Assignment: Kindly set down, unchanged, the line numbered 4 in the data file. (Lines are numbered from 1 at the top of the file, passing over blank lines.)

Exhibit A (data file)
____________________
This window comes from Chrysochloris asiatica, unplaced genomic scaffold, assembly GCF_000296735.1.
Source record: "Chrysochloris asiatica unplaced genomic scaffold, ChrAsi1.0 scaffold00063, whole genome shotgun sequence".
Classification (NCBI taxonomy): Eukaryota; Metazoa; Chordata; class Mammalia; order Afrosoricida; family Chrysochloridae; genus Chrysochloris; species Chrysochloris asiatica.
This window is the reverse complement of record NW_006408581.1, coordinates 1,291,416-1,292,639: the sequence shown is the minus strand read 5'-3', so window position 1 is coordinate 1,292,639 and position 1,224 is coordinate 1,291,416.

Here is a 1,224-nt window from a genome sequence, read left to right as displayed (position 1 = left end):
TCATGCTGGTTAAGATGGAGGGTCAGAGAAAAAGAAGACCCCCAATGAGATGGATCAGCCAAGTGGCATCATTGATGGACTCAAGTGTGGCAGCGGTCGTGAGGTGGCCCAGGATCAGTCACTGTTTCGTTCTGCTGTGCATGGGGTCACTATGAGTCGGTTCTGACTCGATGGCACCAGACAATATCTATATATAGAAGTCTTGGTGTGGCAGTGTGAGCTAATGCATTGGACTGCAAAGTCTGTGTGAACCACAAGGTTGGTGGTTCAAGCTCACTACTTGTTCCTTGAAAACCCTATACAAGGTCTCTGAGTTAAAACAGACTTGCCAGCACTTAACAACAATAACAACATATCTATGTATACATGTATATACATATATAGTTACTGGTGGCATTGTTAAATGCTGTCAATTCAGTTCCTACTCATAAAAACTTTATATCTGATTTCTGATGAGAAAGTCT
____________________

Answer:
This window is the reverse complement of record NW_006408581.1, coordinates 1,291,416-1,292,639: the sequence shown is the minus strand read 5'-3', so window position 1 is coordinate 1,292,639 and position 1,224 is coordinate 1,291,416.